On Christmas Day, my grandmother was gifted an iPad Air to replace her ageing iPad 2 and had run into some problem setting it up. As the family Apple technician, I stopped by to see if I could help. The problem? She wasn’t able to restore from her iCloud backup because her iPad 2 had been running a newer version of iOS than the iPad Air had shipped with.
Her initial thought was simply that she couldn’t restore and would have to start again, or worse – use both iPads at the same time. The only solution to this was to perform the following rigmarole:
- Set up the iPad as a new device
- Update the iPad to the latest release of iOS
- Reset the device back to factory settings
- Repeat the initial setup process and restore from iCloud
This is one of the biggest pain points in the backup restoration process and can ruin the whole experience of setting up a new device, yet it’s a problem that’s persisted since the introduction of iCloud backups. Whenever Apple releases a new update to iOS, those yet-to-be-sold iPads and iPhones on the shelves don’t magically update – they’re stuck at the version they were shipped with from the factory. If you’ve ever purchased a new iPad or iPhone soon after an iOS update is available, you’ll have likely experience this too if you decided to try and restore from an iCloud backup.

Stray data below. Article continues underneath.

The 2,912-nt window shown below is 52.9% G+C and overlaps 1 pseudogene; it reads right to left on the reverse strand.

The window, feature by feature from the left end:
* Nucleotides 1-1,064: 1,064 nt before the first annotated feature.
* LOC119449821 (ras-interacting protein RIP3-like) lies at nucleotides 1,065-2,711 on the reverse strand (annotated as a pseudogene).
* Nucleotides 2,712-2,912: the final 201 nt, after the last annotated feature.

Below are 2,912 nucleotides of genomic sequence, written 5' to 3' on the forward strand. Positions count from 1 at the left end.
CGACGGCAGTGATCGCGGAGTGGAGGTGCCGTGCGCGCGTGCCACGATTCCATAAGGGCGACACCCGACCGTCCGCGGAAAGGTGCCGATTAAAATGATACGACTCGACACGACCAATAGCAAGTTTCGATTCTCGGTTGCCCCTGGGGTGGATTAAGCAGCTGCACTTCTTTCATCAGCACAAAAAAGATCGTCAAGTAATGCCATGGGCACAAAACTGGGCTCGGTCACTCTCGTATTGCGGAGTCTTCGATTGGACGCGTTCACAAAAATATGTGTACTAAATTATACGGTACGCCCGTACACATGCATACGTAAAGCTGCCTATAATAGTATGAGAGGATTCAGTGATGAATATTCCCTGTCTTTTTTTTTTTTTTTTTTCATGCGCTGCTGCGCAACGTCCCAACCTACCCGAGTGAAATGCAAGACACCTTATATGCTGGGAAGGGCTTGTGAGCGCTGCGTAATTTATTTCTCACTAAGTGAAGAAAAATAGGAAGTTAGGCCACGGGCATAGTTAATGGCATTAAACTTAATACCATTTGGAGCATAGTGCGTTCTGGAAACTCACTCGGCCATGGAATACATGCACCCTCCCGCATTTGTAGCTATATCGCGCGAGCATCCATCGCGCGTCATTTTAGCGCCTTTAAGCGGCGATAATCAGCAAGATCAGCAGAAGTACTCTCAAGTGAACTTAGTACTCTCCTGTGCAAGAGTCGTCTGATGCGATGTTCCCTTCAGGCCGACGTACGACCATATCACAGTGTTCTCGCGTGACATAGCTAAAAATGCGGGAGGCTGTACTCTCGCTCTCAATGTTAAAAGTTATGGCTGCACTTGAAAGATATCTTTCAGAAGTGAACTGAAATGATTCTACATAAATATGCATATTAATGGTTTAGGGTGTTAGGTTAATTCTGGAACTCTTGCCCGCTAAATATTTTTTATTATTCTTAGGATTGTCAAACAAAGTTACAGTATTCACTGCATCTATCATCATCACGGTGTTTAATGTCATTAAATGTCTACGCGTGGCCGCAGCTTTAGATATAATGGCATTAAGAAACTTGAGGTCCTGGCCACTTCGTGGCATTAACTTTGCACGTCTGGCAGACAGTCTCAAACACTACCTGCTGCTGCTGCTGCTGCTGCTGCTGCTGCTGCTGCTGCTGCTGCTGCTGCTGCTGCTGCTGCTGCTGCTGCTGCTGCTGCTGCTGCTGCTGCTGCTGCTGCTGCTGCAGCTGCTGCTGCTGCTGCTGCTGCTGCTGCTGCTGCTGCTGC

A simple solution that Rick Stawarz and I discussed on Twitter would be to have the initial setup perform a software update as soon as a wireless network has been selected. It’s somewhat surprising this isn’t part of the setup process since this would avoid any problems that may arise when trying to restore an iCloud backup while also ensuring that the device is fully up to date.
Seems like a win-win.
It’s been ten years this month since the first Macs with Intel processors were announced, a pivotal change that had been announced at 2005’s WWDC Keynote.